It was decided to hold it outside of Israel, in Istanbul, Turkey, to eliminate possible political distractions. Five Arab and five Israeli couples would gather for a 4-day experience. Al Turtle was invited to co-facilitate the experience with Orli, thinking that he would be seen by both sides as a neutral party. Gideon was invaluable helping with logistics. The program would start with a Getting the Love You Want workshop to ground everyone in the general Imago mindset, followed by a 2-day Communologue session. It was felt that Communologue could not handle the level of emotion expected without the Couples preparation. The participants were promised safety to touch on any subject at all, to test the process to the limit. The structure was formed and accepted by the participants.
In this process a place of equality was created where equality had not been recognized before. This equality exists now on several levels. Everyone learned that two entirely different cultures were represented here, a fact they learned in a far more profound way than they had known before. Orli said, “We Jews learned that the traditional Arab society is a men’s society. Socially the conversations are between men. Men hang around with men. Wives in Arab couples are not normally treated as equals. The dialogical approach to relationships was quite new for them and full of potential. A second and wider form of equality came as both sides learned about life stories. Once we got down to the painful issues behind our present quarrels, we found out how similar we really are.”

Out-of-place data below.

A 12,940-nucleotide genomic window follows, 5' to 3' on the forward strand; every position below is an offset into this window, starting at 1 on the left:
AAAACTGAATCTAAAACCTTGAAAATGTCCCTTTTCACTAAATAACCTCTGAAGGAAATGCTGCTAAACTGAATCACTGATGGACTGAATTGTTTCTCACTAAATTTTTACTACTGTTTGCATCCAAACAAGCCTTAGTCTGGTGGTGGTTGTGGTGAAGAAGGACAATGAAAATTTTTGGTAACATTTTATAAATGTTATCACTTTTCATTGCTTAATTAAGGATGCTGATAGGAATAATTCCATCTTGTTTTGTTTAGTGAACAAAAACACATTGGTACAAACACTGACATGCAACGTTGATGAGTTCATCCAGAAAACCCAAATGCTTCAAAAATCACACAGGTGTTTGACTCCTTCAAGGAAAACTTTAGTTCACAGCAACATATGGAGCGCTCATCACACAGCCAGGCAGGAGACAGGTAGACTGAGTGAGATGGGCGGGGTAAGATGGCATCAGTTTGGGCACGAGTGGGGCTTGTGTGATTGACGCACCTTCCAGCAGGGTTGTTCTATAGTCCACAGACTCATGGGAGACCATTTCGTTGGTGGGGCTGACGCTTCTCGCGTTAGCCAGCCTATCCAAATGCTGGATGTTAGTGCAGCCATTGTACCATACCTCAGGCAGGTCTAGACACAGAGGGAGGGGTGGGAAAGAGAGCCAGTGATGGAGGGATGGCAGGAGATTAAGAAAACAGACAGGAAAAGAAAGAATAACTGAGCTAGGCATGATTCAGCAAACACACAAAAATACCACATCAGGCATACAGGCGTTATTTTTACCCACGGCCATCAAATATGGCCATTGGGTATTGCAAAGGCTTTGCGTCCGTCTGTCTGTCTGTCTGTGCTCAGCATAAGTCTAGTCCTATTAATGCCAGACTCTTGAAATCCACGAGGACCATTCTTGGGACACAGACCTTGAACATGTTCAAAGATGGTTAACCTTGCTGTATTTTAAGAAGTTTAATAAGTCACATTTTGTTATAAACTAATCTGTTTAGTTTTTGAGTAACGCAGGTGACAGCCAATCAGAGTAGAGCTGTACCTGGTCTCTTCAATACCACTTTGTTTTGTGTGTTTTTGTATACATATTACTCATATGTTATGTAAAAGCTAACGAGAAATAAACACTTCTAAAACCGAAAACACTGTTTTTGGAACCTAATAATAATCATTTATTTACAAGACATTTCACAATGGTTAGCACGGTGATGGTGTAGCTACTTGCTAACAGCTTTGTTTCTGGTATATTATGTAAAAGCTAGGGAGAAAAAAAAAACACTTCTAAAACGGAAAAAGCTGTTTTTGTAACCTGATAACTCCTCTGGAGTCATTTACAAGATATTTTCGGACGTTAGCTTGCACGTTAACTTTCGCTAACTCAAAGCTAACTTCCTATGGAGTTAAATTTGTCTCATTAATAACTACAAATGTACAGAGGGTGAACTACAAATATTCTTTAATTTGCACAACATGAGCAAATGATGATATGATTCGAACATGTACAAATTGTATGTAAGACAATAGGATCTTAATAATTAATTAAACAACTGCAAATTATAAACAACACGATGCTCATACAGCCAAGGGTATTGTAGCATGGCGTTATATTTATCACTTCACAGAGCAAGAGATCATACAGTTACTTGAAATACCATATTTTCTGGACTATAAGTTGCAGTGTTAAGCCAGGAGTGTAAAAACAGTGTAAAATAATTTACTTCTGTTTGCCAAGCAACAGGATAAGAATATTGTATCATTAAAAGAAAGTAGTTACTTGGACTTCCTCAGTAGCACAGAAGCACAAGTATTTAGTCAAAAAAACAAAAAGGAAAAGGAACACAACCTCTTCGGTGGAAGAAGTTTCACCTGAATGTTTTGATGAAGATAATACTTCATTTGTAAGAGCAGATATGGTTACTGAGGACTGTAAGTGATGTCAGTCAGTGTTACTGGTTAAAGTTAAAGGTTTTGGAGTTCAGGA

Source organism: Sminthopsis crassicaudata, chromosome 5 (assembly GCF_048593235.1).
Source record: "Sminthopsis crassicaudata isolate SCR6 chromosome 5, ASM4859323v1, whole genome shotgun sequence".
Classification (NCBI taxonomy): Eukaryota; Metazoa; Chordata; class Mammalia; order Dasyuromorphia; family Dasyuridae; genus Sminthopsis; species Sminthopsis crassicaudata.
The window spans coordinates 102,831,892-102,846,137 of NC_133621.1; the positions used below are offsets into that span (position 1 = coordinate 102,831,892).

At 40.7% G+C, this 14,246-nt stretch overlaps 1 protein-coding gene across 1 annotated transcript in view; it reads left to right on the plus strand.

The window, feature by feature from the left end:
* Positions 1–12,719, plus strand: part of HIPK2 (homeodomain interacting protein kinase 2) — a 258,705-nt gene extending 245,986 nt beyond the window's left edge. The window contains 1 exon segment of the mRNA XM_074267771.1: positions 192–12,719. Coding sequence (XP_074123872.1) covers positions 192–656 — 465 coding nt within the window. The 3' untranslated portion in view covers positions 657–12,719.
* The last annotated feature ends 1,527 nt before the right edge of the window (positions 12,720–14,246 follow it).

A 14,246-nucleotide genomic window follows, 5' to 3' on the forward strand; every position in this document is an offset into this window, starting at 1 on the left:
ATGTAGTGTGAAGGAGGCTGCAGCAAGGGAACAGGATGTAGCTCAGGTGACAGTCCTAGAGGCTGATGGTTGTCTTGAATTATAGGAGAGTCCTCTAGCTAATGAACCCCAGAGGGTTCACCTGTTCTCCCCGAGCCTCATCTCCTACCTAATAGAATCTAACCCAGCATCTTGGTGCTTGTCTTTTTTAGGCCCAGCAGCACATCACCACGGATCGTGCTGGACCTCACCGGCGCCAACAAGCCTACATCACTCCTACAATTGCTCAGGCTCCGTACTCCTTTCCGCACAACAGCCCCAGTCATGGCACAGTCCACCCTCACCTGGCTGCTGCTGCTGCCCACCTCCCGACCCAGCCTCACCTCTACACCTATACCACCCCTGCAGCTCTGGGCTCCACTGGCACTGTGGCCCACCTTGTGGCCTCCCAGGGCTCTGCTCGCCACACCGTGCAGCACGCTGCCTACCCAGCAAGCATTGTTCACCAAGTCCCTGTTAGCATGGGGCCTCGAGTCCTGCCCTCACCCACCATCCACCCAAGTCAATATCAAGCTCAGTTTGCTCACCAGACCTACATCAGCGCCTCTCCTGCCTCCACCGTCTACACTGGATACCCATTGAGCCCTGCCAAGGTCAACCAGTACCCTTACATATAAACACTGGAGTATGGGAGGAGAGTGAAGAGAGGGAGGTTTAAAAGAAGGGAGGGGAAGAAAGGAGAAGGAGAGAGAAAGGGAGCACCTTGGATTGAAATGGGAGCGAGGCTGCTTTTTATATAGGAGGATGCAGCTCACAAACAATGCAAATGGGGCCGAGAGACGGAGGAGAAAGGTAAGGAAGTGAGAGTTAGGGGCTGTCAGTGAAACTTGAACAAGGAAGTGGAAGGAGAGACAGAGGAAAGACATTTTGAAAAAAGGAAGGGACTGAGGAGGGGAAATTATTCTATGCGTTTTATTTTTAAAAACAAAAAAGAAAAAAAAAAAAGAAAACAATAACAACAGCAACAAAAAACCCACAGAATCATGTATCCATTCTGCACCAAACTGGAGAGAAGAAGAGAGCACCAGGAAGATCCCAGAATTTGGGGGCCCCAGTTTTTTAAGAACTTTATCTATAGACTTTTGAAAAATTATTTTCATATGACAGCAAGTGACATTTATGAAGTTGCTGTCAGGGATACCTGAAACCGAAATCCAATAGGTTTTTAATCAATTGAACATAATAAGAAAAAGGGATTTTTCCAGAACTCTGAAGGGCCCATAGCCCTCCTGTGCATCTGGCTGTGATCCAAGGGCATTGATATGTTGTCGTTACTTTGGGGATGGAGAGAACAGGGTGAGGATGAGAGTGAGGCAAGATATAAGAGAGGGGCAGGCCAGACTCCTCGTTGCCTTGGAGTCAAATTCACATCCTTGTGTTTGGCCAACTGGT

It was also learned that it is vital for the Communologue leaders to be flexible. For example, the GTLYW guided imagery uses metaphors that are totally inappropriate for this context and had to be radically changed. Orli said, “It was insensitive or inappropriate not for the cultural context but for the political one. For example, using the metaphor of crossing the bridge, reminded them of check points, while telling them to go to a safe place brought the reaction that for them there is no safe place. Recognizing these points at the last minute. we had to change our texts to make them more appropriate.” Another example was that while the Arab couples were quite willing to work hard during class from 9AM to 7PM, but then they also wanted to have fun, to enjoy the bazaar, the restaurants. In one of the project’s most memorable experiences, they all went out to dinner at a Turkish restaurant. On their large table the owners put American, Israeli and Turkish flags. Other Arab diners demanded of the Palestinians why they were sitting with Israelis. With great courage they answered, “They are our friends!!” So it was important to accede to the needs and desires of the group and adjust plans “on the fly,” so to speak.